In the re-designed training program that ran from September through March, trainees attended a maximum of 10 sessions. Two sessions were conducted without an Extension educator needing to be present. Session locations were scattered throughout the three counties, so participants could choose based on travel distance as well as topic. Travel miles decreased for all involved, and carpooling to sessions was common. Integrating program offerings across three audiences--Master Gardener trainees, general gardening public, and current Master Gardeners--made more efficient use of Extension staff time and provided more opportunity for current Master Gardeners to teach.

The fee for the training program increased from $65 to $200, with a $50 refund for those who complete the training and 50 volunteer hours during the first year. A $10 fee per evening workshop was also charged to the general public. Through these fees, sufficient funds were generated to cover program costs as well as the Coordinator's hourly wages devoted to the training.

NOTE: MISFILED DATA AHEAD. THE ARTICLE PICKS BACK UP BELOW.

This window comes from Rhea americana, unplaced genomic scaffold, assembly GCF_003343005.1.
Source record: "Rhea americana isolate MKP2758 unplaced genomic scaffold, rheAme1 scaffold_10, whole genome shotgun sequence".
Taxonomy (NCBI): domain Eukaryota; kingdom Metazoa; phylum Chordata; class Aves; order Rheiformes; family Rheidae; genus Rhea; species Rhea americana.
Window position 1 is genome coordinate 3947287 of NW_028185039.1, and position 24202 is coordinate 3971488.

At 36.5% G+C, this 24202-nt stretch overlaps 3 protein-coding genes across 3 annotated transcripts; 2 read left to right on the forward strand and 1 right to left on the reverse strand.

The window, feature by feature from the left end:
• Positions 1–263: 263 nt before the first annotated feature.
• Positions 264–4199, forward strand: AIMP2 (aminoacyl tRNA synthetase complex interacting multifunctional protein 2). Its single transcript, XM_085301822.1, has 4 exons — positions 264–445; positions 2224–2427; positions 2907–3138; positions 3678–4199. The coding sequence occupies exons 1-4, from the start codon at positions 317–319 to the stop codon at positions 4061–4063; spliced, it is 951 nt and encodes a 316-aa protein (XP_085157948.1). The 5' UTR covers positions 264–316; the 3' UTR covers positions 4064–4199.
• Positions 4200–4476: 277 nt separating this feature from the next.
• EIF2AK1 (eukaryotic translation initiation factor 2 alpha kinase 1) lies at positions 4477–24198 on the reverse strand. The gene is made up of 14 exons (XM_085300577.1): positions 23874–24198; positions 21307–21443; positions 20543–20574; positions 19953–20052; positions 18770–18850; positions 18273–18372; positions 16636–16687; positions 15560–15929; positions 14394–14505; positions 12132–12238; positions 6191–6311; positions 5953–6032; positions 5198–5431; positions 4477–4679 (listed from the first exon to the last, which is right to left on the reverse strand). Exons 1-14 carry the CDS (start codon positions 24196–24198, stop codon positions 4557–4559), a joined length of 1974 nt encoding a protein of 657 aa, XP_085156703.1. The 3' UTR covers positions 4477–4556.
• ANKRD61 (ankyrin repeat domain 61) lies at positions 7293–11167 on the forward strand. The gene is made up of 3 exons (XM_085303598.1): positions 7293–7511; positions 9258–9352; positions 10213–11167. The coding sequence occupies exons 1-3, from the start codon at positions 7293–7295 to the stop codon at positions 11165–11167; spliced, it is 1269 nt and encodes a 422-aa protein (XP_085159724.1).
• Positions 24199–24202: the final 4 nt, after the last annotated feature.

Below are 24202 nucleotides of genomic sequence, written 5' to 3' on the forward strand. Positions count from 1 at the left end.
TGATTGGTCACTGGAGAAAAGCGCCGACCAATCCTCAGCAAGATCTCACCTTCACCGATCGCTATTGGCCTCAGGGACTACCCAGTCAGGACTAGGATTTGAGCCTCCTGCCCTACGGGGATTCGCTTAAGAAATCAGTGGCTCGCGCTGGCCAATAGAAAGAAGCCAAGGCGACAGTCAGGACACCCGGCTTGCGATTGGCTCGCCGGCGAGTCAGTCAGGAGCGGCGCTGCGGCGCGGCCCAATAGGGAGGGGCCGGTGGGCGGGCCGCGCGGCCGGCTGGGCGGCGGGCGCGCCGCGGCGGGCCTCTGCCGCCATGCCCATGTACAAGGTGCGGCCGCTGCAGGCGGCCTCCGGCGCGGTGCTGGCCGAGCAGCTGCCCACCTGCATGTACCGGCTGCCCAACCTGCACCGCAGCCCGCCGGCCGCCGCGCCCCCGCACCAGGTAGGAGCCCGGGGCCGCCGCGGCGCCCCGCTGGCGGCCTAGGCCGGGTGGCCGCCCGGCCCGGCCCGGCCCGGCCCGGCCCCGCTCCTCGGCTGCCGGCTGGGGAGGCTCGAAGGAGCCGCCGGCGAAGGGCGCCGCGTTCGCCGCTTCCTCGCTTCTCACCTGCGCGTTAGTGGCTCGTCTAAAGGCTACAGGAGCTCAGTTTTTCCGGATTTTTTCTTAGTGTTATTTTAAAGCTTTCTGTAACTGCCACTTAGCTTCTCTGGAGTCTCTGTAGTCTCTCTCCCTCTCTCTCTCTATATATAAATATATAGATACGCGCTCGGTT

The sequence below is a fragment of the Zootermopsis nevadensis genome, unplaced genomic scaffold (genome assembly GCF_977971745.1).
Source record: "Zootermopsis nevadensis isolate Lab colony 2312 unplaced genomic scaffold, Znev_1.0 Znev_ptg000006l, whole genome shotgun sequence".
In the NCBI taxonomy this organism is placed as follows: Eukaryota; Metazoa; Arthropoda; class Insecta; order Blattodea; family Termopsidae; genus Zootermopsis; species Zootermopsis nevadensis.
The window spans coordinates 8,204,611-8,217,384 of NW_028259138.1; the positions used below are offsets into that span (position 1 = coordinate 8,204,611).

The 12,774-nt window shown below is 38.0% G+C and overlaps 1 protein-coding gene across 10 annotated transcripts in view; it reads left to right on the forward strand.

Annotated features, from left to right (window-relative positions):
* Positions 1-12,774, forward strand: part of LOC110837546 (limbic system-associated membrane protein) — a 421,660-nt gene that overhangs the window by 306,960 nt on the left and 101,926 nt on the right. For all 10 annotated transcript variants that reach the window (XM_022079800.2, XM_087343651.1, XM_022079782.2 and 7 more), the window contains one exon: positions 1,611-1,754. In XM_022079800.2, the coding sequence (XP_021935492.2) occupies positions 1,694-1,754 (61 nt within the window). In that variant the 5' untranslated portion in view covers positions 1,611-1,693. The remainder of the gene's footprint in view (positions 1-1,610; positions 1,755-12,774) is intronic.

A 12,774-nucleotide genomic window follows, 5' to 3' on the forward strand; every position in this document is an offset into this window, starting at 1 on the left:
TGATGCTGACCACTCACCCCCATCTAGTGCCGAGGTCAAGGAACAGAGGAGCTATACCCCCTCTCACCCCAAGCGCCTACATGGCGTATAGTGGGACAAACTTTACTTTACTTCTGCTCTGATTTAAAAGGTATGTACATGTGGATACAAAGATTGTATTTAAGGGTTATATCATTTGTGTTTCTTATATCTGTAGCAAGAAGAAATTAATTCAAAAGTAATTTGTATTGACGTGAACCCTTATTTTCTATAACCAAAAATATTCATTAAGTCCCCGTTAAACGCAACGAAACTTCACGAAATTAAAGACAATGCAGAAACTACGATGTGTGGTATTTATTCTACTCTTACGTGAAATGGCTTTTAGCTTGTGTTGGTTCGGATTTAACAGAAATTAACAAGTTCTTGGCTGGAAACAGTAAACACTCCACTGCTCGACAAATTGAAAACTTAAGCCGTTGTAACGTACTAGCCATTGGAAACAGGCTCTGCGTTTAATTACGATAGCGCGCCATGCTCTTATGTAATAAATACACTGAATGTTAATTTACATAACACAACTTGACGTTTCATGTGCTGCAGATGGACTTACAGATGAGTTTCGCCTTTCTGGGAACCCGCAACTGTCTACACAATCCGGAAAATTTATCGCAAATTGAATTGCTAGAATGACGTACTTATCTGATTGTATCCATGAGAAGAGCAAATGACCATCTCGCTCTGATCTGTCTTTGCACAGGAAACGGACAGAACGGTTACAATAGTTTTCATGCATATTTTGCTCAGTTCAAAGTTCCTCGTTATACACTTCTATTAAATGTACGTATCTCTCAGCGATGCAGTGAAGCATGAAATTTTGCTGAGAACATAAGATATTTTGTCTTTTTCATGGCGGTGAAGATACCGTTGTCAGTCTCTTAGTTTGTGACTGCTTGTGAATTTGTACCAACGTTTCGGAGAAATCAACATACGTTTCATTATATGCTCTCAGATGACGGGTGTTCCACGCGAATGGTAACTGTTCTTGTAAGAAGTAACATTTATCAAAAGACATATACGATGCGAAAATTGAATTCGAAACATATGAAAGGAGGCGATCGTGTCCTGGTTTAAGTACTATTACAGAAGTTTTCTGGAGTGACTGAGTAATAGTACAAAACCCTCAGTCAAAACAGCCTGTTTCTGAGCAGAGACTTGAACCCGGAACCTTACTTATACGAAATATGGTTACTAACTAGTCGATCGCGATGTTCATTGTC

• With assistance from the Master Gardener Coordinator and other Master Gardeners, I was able to add the training to an already full set of program responsibilities through efficient use of time and travel.

  • All participants finished the training, although class enrollment was lower during the first year.

  • Over half of the class members are available to do volunteer work during weekdays because they are retired, self-employed, or employed part-time. The flexible schedule, with fewer evening meetings, may have made the training program more attractive to retired persons.

  • Sixty-two percent of the trainees took advantage of the offerings by participating in more than the required training hours. Eighty percent participated in the distance-education sessions, even those who did not have computers in their homes.

  • Trainees had a positive experience in using distance education techniques with this audience. One participant's writing assignment from a distance-education module was used as a Master Gardener newsletter article. We plan to develop this further in the future through video-teleconferencing units and other web-based computer software.


Nuss, J. R., & Bilik A. (2001). The Penn State Master Gardener Manual. Penn State University, University Park, PA.

Julita, S. G., & Meyer, M. H. (2005). Sam's dilemma: A decision case for training horticultural workers. HortTechnology 15(3).